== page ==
Breakout EDU is like an Escape Room in a box. The players use teamwork and critical thinking to solve a series of challenging puzzles in order to open a locked box. The first time I experienced Breakout EDU with my students I was not the designer of the game. Another teacher had designed the Breakouts and we were using it as a provocation for an inquiry on the Olympics. I was amazed at how much I wanted to help my students. It was difficult to watch them struggle and yet, that is where the learning happens. We want our students to BE “gritty” and we need to provide opportunities for students to develop that grit. Breakout EDU is a great way in which to have the students experience “the struggle”. The kit looks like this:
The kit itself is quite pricey and unless your school already has one, it is quite an investment. However, you can make your own with a tool box and locks purchased from a variety of stores. You can also create online digital Breakouts that create the same kind of collaborative, problem solving activity just without the cool locks. Here is the link to some curated online “digital” breakouts. I haven’t looked at all of these for curriculum alignment, but it will give you some ideas to use to create your own digital breakouts.
“Breakout” is sort of a misnomer. You are actually “breaking in” to the box using a number of clues students solve puzzles in order to open the various word, number and key locks. This can connect to the curriculum in a number of different ways and can be used effectively as an introduction, provocation or summary for learning. You aren’t going to get too terribly deep into content when students are busy trying to solve for clues. For me, Breakout EDU is far more about developing the 6 C’s; collaboration, creativity, critical thinking, communication, citizenship and character building. It is fascinating to have students work in groups to solve problems with a common goal. Breakout EDUs provide opportunities for students to practice developing their learning skills and gives the teacher the opportunity to collect data as the learning is self-directed. The activities lead easily into self-reflection of learning skills. Below are some of the questions that I find valuable for the consolidation portion of a lesson after a Breakout EDU activity:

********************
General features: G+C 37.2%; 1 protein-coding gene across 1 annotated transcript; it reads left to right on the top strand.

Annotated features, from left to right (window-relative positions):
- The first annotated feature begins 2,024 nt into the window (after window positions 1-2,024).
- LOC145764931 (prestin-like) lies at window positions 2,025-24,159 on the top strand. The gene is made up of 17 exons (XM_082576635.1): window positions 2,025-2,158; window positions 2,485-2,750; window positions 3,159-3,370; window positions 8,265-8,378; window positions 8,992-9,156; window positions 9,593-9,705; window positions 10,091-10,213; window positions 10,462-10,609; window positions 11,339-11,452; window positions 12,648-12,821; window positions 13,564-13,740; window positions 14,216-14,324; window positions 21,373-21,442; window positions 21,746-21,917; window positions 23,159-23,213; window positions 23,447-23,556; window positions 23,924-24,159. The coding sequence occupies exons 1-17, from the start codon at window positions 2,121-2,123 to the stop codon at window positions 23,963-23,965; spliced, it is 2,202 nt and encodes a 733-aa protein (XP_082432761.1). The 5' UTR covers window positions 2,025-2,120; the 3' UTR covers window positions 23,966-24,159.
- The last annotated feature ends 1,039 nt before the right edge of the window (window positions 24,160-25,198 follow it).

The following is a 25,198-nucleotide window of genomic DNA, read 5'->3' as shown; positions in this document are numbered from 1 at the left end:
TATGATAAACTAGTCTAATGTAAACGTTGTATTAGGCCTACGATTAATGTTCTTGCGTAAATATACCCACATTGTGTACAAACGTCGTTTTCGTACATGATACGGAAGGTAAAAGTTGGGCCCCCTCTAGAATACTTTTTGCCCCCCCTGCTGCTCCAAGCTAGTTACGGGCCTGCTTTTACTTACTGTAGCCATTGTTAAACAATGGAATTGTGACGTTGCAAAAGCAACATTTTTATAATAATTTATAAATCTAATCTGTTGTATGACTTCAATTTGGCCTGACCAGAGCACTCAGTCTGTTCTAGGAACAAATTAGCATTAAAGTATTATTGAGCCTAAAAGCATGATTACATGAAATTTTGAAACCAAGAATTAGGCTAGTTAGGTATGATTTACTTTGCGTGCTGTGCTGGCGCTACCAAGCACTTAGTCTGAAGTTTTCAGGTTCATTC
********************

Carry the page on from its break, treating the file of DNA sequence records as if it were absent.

Questions for Reflection
1. How did you determine roles in your group?
2. What did you find most difficult?
3. What did your group do really well together?
4. What would you do differently next time?
5. How did you contribute to the group?
6. How did you work to include everyone in your group?
Once students are familiar with the Breakout EDU format (depending on the age/grade level) they can then create their own Breakouts for their classmates. The students interact with the learning from a different perspective and have to find the most important information to highlight for the clues in the development of the Breakout.
So what are the drawbacks? Breakout EDU is competitive. The students are working against each other and/or against the clock. You have to know which students can handle that type of pressure. Working in groups on a common task may be difficult for some students with self-regulation issues so you have to know your students well and plan accordingly, as you would for any group activity.
Finally, Breakout EDU is also a great tool to use with your staff. If you have a lot of information to get through and you want the participants to get to some salient points and the Google Slide presentation just isn’t cutting it, using a Breakout EDU will make for an interactive, team building staff meeting! It is also great to have the adults experience the struggle that we all want students to go through to develop grit and resilience.
Like with any tool, it takes time and research to ensure that it is right for your classroom. The more I use Breakout EDU in my teaching, the more I think of ways to use it!